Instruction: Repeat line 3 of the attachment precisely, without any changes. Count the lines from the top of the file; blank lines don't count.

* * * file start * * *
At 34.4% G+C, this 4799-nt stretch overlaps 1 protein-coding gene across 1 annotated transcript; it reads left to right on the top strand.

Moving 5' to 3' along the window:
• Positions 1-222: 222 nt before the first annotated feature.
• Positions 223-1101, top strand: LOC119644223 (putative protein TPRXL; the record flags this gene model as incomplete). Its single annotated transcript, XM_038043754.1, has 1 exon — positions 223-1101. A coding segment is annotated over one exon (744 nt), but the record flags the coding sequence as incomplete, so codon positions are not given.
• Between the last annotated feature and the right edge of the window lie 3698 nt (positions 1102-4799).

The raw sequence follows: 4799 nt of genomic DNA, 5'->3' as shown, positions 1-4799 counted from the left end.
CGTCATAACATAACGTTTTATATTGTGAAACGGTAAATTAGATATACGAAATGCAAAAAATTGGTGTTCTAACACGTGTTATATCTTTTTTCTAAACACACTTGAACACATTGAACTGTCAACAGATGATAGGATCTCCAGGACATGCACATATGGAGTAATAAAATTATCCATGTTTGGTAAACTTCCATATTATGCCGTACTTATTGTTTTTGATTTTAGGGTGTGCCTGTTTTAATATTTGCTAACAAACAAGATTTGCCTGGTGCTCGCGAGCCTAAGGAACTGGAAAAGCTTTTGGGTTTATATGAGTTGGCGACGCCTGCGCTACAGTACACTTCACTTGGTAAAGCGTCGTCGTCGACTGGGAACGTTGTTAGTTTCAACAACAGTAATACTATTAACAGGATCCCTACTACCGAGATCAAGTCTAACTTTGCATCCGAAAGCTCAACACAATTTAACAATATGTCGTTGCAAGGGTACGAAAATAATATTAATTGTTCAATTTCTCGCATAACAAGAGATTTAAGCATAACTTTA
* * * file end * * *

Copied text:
• Positions 1-222: 222 nt before the first annotated feature.